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Why can't a compiler be written that manages what needs to be managed in C++ code (i.e. to make it "CLR compatible")?

Maybe with some compromise, like prohibiting void pointers in some situations etc. But all these extra keywords etc. What's the problem that has to be solved by these additions?

I have my thoughts about some aspects and what might be hard to solve, but a good solid explanation would be highly appreciated!

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9 Answers

up vote 10 down vote accepted

I'd have to disagree with the answers so far.

The main problem to understand is that a C++ compiler creates code which is suitable for a very dumb environment. Even a modern CPU does not know about virtual functions, hell, even functions are a stretch. A CPU really doesn't care that exception handling code to unwind the stack is outside any function, for instance. CPU's deal in instruction sequences, with jumps and returns. Functions certainly do not have names as far as the CPU is concerned.

Hence, everything that's needed to support the concept of a function is put there by the compiler. E.g. vtables are just arrays of the right size, with the right values from the CPUs viewpoint. __func__ ends up as a sequence of bytes in the string table, the last one of which is 00.

Now, there's nothing that says the target environment has to be dumb. You could definitely target the JVM. Again, the compiler has to fill in what's not natively offered. No raw memory? Then allocate a big byte array and use it instead. No raw pointers? Just use integer indices into that big byte array.

The main problem is that the C++ program looks quite unrecognizable from the hosting environment. The JVM isn't dumb, it knows about functions, but it expects them to be class members. It doesn't expect them to have < and > in their name. You can circumvent this, but what you end up with is basically name mangling. And unlike name mangling today, this kind of name mangling isn't intended for C linkers but for smart environments. So, its reflection engine may become convinced that there is a class c__plus__plus with member function __namespace_std__for_each__arguments_int_pointer_int_pointer_function_address, and that's still a nice example. I don't want to know what happens if you have a std::map of strings to reverse iterators.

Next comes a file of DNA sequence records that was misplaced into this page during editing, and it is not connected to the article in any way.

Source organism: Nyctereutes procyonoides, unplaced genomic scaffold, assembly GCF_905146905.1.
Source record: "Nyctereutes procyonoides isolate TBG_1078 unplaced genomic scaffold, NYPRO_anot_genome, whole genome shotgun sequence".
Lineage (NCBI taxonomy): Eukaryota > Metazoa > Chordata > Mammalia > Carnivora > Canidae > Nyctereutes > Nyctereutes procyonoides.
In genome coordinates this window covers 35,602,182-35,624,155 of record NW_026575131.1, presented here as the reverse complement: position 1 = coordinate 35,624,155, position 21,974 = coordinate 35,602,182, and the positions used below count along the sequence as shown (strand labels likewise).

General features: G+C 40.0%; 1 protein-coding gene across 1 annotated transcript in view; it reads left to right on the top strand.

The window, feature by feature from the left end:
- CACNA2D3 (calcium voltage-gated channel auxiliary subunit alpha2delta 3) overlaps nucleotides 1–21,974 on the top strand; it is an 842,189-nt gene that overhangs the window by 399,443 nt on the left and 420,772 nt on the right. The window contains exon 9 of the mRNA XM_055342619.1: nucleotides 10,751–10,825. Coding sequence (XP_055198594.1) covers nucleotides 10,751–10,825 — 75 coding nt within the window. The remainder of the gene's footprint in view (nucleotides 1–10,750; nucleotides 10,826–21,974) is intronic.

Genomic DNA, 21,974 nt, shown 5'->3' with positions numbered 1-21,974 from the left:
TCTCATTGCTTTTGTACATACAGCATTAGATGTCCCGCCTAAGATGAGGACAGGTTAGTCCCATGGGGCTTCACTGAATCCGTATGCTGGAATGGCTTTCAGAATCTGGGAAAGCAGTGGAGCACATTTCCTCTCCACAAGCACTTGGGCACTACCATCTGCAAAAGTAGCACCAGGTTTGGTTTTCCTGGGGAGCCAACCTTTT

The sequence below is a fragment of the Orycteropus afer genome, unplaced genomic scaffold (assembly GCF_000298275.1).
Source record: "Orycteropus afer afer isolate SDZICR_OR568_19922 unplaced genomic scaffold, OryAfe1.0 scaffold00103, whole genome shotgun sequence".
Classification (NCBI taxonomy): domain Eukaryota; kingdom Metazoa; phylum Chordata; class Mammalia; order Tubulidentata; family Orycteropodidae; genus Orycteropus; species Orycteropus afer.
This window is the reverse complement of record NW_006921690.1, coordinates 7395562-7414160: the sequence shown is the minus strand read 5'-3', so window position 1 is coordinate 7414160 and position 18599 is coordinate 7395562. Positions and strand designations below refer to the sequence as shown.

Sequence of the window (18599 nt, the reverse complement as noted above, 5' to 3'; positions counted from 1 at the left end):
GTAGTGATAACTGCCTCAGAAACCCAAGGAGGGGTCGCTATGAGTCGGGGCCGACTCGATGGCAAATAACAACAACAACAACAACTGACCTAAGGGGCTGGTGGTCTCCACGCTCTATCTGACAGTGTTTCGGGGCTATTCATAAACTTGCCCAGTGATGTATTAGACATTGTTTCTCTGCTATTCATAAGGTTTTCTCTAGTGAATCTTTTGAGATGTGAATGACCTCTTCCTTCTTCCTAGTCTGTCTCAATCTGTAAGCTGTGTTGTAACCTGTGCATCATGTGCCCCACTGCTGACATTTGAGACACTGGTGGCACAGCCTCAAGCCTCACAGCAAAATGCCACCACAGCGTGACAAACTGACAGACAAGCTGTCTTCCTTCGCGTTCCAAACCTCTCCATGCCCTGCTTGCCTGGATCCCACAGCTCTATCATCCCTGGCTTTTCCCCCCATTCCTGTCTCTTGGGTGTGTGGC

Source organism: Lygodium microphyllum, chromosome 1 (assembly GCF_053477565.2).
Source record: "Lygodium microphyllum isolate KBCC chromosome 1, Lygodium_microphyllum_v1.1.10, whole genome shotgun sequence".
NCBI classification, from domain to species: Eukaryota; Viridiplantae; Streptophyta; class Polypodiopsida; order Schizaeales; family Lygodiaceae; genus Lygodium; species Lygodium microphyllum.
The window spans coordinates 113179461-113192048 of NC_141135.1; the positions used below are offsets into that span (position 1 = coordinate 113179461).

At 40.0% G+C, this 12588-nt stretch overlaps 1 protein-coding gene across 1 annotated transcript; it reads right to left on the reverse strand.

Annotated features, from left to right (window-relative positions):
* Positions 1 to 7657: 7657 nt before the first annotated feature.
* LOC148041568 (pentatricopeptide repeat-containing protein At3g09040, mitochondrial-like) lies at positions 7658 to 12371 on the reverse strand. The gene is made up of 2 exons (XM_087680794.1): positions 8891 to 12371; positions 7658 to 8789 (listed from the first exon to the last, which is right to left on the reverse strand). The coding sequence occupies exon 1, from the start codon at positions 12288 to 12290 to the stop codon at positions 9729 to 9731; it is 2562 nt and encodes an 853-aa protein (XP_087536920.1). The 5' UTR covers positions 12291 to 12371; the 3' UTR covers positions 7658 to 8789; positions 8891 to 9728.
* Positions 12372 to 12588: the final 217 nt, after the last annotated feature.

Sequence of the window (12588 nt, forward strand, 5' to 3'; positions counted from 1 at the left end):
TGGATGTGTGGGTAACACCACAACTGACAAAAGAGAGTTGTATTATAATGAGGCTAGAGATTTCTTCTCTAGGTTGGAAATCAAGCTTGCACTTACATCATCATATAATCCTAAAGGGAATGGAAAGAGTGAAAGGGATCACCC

The other way around is actually a lot easier, in general. Pretty much all abstractions of other languages can be massaged away in C++. Garbage collection? That's already allowed in C++ today, so you could support that even for void*.

One thing I didn't address yet is performance. Emulating raw memory in a big byte array? That's not going to be fast, especially if you put doubles in them. You can play a whole lot of tricks to make it faster, but at which price? You're probably not going to get a commercially viable product. In fact, you might up with a language that combines the worst parts of C++ (lots of unusual implementation-dependent behavior) with the worst parts of a VM (slow).

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Existing correct code, i.e. code written according to the C++ standard, must not change its behaviour inadvertently.

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Well C++/CLI is mostly meant to be a glue between managed and unmanaged code. As such you need to have the ability to mix mangaged an unmanaged concepts. You need to be able to allocate managed and unmanged objects in the same code, so there is no way around separate key words.

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Why can't you compile native C++ code targetting the CLR?

Yes, you guessed it right, there would be too many compromises, that would make it useless. I'd like to name just three examples...

1.) Templates: C++ supports them, the CLR doesn't (generics are different). So you couldn't use the STL, boost etc. in your code.